A self-trained veterinarian, “Dr.” William Key was born a slave in 1833. Even as a child Bill was recognized for having extraordinary horse whispering and animal healing skills – using only kindness and no force. Educated by his master, tanner John W. Key, and his master's sons in Shelbyville, Tenn., Bill later chose to protect the boys during the Civil War, serving the Rebels in the battles of Fort Donelson, Stones River, and Shiloh, while also serving the Yankees and fellow slaves along the Underground Railroad. Sentenced to hang as a double-agent, he escaped thanks to his poker-playing genius. After the war, he went back to Shelbyville, paid off the mortgage on his dead master's fallen property, and supported his master's heirs for the rest of their days.
The entrepreneurial Dr. Key established a leading veterinary practice, a racetrack, hotel, restaurant, and made a fortune in the patent medicine business selling Keystone Liniment in his traveling medicine shows. He was married to four notably beautiful, educated women. His third wife, Lucinda Davis Key, MD, received her medical degree at Howard University, one of the first black women doctors licensed to practice in the state of Tennessee. Dr. Key had no children of his own.
Bred for the turf – out of an aging but pure Arabian, Lauretta Queen of Horses, that once belonged to P.T. Barnum, by Tennessee Volunteer, an illustrious Hambletonian sire– the colt was foaled in 1889 in Shelbyville, Tennessee, so sickly and crippled that his owner, Dr. William Key, hardly expected the ugly duckling of a scrub-colt to live. Instead of naming him for a biblical prophet as he had planned, he chose “Jim” after a wobbly local drunk, but gave him his own last name. Treating him with his own medicines, the Doc watched as the misfit colt transformed into a gorgeous mahogany bay.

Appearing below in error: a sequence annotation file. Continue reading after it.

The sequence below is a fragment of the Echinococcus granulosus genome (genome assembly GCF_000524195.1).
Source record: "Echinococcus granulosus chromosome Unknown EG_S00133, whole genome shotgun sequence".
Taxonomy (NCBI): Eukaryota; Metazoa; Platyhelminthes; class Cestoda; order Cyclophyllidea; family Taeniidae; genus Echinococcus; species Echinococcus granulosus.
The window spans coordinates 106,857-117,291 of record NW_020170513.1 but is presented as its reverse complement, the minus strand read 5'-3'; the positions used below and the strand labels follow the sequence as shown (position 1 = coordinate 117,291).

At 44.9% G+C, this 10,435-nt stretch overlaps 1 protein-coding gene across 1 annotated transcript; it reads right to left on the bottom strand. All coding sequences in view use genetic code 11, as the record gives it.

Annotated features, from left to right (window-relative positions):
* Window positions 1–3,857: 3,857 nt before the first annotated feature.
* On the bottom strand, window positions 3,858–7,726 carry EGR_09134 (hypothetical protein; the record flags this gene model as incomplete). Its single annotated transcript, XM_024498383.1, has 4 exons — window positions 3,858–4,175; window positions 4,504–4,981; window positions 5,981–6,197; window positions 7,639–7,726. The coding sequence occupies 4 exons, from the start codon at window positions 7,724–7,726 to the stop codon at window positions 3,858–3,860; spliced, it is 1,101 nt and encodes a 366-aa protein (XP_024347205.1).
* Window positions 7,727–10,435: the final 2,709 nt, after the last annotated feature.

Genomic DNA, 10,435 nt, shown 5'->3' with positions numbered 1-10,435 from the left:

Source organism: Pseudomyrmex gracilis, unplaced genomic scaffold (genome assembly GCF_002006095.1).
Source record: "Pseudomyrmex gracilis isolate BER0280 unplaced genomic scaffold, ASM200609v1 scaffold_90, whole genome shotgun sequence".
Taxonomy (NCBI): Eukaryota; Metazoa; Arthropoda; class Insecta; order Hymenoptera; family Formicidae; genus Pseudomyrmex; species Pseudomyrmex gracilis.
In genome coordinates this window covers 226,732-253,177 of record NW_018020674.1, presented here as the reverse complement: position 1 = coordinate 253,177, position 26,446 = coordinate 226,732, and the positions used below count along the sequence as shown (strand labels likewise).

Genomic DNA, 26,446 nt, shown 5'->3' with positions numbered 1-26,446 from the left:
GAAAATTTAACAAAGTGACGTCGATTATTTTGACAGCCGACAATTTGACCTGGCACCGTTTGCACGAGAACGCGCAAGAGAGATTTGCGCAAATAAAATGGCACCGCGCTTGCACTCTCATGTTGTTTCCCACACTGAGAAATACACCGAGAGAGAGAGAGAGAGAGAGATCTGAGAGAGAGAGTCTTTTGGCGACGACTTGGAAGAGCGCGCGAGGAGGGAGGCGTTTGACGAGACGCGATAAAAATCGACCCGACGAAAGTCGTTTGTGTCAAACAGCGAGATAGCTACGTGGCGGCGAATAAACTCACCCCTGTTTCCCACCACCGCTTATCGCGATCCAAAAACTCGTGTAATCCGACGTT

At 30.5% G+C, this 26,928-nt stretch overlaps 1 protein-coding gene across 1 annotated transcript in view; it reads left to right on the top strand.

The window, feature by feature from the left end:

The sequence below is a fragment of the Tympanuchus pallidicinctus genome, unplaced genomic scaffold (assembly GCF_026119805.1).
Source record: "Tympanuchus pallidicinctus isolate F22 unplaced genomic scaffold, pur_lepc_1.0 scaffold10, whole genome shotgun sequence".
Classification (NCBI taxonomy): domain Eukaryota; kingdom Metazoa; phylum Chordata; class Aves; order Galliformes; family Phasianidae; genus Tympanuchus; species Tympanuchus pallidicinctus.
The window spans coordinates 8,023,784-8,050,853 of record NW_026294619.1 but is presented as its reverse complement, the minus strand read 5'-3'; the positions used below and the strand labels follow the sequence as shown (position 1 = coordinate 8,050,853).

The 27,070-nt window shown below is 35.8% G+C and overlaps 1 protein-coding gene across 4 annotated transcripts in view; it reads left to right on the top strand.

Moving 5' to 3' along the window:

Bill was already fifty-six years old when the sickly Jim was foaled. When Jim's dam died, the gangly foal refused to be separated from his owner and trainer, causing such a ruckus in the barn that Dr. Key was forced to take the colt into his home and out on the road with him to sell Keystone Liniment.
Traveling and performing with Dr. Key and his medicine show for the next seven years, Jim became a seasoned thespian. The Doc began his serious tutelage of Jim on a whim, thinking he would teach him only one letter of the alphabet, then another, then the rest. Over seven years, he used kindness, patience and rewards to teach Jim to read, spell, recognize money, and do basic arithmetic. At the age of eight, Jim knew his ABC's, could spell and do basic math with numbers up to 30. As Jim continued his studies, the Doc taught him to tell time, know the days of the week, and recognize flags of different countries. BEAUTIFUL JIM KEY’s showstopper was the act of retrieving a silver dollar from a barrel of water, not drinking a drop. Specifics are provided, backing up the claim that he earned the highest box office receipts in venues across much of the nation, outselling the highest grossing human competitors. Experts opinions, testimonials, and endorsements, together with the results of a Harvard Study that concluded his abilities were the result not of a hoax or hypnosis, but of “simply education.”
In 1897, Dr. Key was invited to serve on the Negro Committee at the Tennessee Centennial Exposition in Nashville. Jim came along, making his debut as an educated horse, and earning the rapturous praise of President William McKinley – who declared that Jim Key was the greatest object lesson of the power of kindness that he had ever witnessed.
Press accounts caught the attention of a New York promoter Albert R. Rogers. Though Doc Key refused the extravagant amount he offered to buy Jim, a promotional agreement was reached.
In classic style, Rogers whisked Key and Key off to New York to introduce them to high society and the leaders of the humane movement. To his dismay, few were initially interested, although the press did immediately give him the stage name of BEAUTIFUL Jim Key. Changing tactics, Rogers repaired to “Glenmere,” – his palatial New Jersey estate later known as the “Equine Millionaire's second home” – where he and Dr. Key polished the show and pioneered promotional strategies that soon made Beautiful Jim Key a household name. His luxurious stables, his bodyguard Monk, his tutors and valets, the private train cars he traveled in, purified water and special hay supplied to him, his appreciation for applause and laughter, not to mention the endless gifts and tributes being sent to him by fans, and his love for teaching people to be kind to animals.